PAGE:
All data are from bird 1. a, Paired recording of a shared neuron (top; HVCRA) and a β-specific neuron (bottom; HVCX; 69 dph). b, Paired recording of a shared neuron (top; HVCX) and a C-specific neuron (bottom; HVCX; 110 dph). c, Neuron switching between shared and specific spiking (HVCX; 63 dph). d, Same neuron as in c, switching from specific to shared spiking. e, A different neuron switching from shared to specific spiking (HVCp; 68 dph). Scale bars in panels ae, 0.5 mV, 200 ms. fi, Inter-burst interval (IBI) distributions for shared and specific neurons. f, For the neuron in Fig. 3c recorded during protosyllable stage. g, For the shared neuron shown in the top panel of Fig. 3f. h, For the β-specific neuron shown in Fig. 3d. i, For a γ-specific neuron (not shown). j, Population summary of the ‘most-probable IBI’ for the neurons recorded during the protosyllable stage (n = 9), and during the emergence of syllables β and γ (62–72 dph; shared neurons, n = 22; specific neurons, n = 83). Note that shared neurons had the same ‘most-probable IBI’ as neurons recorded during the protosyllable stage. Neurons exhibiting an increased burst period by skipping cycles of an underlying rhythm were also observed in birds 3, 4 and 6 (see Extended Data Figs 8f–h and 9f, h).

Extended Data Figure 4 Analysis of shared neurons: latency and syllable selectivity.

a–d, Latencies of shared neuron bursts, colour-coded by cell type: HVCRA (red square), HVCX (blue circle), and HVCp (green diamond). a, Neurons in bird 1 shared between syllables β and γ (from Fig. 3) recorded during the early (top) and late (bottom) stages of syllable differentiation. Note strong correlation of burst latencies (early, r = 0.91, P < 0.001; late, r = 0.87, P = 0.005). b, Neurons in bird 1 shared between syllables D and B (Extended Data Fig. 7) during the early and late stages of syllable differentiation (top, early r > 0.99, P < 0.001; bottom, late r > 0.99, P < 0.001). c, Neurons in bird 2 shared between syllables β and α (Fig. 4h) during the early and late stages (top, early r > 0.99, P < 0.001; bottom, late r > 0.99, P < 0.001). A shared neuron that had two peaks during the syllable α is shown with an ‘x’ symbol; this point was not included in the calculation of correlation. d, Neurons in bird 4 shared between ‘b2’ and ‘d1’ (Extended Data Fig. 9l) during early stage (top, r = 0.89, P < 0.001; neurons that burst in the first part of ‘b’ (‘b1’) are shown with ‘x’ symbol, and were not included in the calculation of correlation). Neurons in bird 4 shared between syllables ‘c’ and ‘d2’ (Extended Data Fig. 9n) during early stage (bottom, r = 0.98, P < 0.001). Regarding bias: as a population, shared neurons exhibited a broad range of selectivity for emerging syllable types—some were equally active for both syllable types while others showed higher activity in one syllable than the other (‘bias’; see Methods). e, Raw spike data (top left) and instantaneous firing rate (bottom left) for a neuron shared between syllables β and γ (HVCp; 68 dph, bird 1). Also shown is the syllable-onset-aligned raster plot (bottom right) and histogram (top right) showing similar peak firing rates for both syllables (low bias; bias = 0.07). f, Spike data (left) and syllable-onset-aligned raster plot and histogram (right) for a high-bias shared neuron showing higher peak firing rate for syllable β than γ (bias = 0.63; HVCRA; 68 dph, bird 1). g, Low-bias shared neuron (bias = 0.06; HVCX; 69 dph, bird 2). h, High-bias shared neuron showing higher peak firing rate for syllable β than α (bias = 0.55; HVCX; 68 dph, bird 2). i, Scatter plot of the peak firing rates during two different syllable types, quantified by the height of the peak in the syllable-aligned spike histogram. Each dot is a neuron; shared neurons shown in cyan; neurons near the diagonal have low bias. Specific neurons are coloured according to the associated syllable and appear near the axes. j, Distribution of the bias for shared neurons (cyan) and specific neurons (magenta). Bias ranged from 0, representing equal activity, to 1, representing activity exclusive to either one of the syllables (see Methods). Specific neurons exhibited a bias tightly clustered around one (0.96 ± 0.011, mean ± s.d.). In contrast, shared neurons exhibited a broad range of bias (0.28 ± 0.22). These observations suggest that individual shared neurons can exist in a state intermediate between ‘specific’ and ‘shared’—perhaps reflecting a gradual process by which shared neurons become specific. Scale bars for panels eh, 0.5 mV, 100 ms. Insets in panels f and h show zoom of bursts indicated by an asterisk; scale bar: 5 ms.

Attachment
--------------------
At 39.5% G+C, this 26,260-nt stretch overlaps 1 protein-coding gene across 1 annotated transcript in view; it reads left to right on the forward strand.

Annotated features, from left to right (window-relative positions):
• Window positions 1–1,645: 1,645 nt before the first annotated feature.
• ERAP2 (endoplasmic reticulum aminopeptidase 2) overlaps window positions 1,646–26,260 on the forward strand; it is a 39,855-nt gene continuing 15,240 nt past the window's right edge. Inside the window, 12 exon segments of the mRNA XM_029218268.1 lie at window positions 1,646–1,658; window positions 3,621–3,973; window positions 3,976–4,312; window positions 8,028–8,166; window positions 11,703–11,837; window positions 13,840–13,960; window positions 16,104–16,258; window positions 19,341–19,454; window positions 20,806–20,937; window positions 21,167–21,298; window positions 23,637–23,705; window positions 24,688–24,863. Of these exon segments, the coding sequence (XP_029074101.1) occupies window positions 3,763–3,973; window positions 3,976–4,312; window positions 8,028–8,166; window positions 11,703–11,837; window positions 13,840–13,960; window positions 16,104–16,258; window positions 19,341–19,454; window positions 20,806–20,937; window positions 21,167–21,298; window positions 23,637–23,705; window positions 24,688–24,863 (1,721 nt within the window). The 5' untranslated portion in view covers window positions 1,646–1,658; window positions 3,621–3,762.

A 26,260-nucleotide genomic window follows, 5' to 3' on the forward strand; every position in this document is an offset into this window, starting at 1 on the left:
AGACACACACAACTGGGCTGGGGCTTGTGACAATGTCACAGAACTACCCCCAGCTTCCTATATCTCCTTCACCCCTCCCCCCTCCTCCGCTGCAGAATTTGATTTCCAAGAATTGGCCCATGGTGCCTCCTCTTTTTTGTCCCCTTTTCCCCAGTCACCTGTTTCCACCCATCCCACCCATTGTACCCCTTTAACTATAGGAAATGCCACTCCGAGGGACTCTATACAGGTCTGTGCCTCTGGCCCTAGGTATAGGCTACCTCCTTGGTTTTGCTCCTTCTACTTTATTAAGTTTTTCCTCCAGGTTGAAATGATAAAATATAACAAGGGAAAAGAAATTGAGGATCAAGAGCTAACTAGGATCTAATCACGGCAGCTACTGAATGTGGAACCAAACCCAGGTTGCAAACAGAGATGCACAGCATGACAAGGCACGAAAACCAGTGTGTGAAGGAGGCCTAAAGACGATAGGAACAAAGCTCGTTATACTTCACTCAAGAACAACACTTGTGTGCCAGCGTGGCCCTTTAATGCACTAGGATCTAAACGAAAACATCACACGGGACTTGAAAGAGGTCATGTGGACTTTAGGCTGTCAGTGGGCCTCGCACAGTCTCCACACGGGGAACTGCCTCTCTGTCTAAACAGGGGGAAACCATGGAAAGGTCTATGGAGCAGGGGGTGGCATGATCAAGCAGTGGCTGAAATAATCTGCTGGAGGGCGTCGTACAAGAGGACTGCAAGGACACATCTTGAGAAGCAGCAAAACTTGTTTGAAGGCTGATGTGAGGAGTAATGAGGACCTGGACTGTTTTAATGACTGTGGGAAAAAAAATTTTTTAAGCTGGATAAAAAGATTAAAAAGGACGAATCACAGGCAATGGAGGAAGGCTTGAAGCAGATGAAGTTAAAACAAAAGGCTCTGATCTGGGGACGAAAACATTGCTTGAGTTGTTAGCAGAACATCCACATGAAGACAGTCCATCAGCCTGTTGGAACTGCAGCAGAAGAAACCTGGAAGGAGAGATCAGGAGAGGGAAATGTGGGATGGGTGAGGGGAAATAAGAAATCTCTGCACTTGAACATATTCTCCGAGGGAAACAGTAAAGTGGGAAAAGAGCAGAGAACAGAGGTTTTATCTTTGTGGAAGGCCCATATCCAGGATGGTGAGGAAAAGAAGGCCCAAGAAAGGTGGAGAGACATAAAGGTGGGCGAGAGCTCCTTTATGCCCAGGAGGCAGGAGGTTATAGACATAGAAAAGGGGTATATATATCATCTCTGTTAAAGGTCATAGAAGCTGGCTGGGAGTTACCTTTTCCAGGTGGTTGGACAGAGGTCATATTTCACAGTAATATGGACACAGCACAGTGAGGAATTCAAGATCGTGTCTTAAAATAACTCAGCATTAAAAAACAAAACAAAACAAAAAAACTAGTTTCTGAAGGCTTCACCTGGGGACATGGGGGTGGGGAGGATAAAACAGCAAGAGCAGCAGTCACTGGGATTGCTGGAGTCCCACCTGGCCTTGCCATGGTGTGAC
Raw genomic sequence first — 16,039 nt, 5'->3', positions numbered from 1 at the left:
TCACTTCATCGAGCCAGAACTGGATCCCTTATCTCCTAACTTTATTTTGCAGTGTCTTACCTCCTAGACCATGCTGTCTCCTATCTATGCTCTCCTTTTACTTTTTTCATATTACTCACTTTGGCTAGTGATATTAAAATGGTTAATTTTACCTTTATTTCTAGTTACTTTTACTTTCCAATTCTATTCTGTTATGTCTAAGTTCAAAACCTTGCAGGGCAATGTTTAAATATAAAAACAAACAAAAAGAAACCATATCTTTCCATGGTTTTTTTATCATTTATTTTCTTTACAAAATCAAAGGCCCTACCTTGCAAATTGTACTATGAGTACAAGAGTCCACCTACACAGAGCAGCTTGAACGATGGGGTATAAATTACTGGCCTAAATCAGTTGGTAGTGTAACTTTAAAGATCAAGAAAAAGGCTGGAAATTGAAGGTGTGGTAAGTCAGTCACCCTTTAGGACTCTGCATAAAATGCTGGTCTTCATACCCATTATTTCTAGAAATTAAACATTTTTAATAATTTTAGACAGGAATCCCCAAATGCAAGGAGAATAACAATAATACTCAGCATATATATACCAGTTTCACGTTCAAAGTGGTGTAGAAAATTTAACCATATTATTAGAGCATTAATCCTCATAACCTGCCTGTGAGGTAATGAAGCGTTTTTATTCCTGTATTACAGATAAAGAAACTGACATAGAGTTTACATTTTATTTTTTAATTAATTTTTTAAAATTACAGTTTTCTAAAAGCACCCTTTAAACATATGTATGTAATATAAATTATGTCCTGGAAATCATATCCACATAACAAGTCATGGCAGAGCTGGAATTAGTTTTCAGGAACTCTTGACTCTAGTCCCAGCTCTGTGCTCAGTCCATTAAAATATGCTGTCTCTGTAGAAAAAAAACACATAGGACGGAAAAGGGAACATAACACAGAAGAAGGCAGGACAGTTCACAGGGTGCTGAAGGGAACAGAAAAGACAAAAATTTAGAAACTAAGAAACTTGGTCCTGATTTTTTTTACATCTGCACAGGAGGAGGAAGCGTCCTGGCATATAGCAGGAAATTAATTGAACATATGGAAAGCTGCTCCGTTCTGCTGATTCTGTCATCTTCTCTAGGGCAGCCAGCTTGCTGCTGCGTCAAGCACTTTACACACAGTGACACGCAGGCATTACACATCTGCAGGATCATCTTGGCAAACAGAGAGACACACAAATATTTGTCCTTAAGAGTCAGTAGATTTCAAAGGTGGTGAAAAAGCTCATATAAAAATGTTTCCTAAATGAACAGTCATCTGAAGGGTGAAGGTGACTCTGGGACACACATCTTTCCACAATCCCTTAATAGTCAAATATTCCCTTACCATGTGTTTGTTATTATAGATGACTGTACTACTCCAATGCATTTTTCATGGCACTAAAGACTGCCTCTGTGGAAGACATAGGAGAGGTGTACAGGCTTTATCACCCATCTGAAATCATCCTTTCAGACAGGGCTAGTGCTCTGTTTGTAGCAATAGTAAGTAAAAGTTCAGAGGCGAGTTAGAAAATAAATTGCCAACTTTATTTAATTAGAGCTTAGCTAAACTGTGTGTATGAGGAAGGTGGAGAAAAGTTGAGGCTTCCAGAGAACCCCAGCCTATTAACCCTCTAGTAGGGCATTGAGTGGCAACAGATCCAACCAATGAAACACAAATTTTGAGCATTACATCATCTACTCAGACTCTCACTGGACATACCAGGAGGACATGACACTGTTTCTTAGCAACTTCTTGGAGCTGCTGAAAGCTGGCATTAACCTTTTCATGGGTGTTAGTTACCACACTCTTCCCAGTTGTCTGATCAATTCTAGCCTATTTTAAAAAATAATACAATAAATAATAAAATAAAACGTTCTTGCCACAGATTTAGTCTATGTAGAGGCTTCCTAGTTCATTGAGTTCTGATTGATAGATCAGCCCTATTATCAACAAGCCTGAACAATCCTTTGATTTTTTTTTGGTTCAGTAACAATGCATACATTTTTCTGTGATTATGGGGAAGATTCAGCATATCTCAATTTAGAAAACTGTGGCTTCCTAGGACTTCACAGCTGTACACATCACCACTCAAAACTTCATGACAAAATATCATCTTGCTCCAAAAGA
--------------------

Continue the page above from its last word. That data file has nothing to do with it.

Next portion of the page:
Extended Data Figure 5 Analysis of the acoustic differences associated with shared neuron bursts.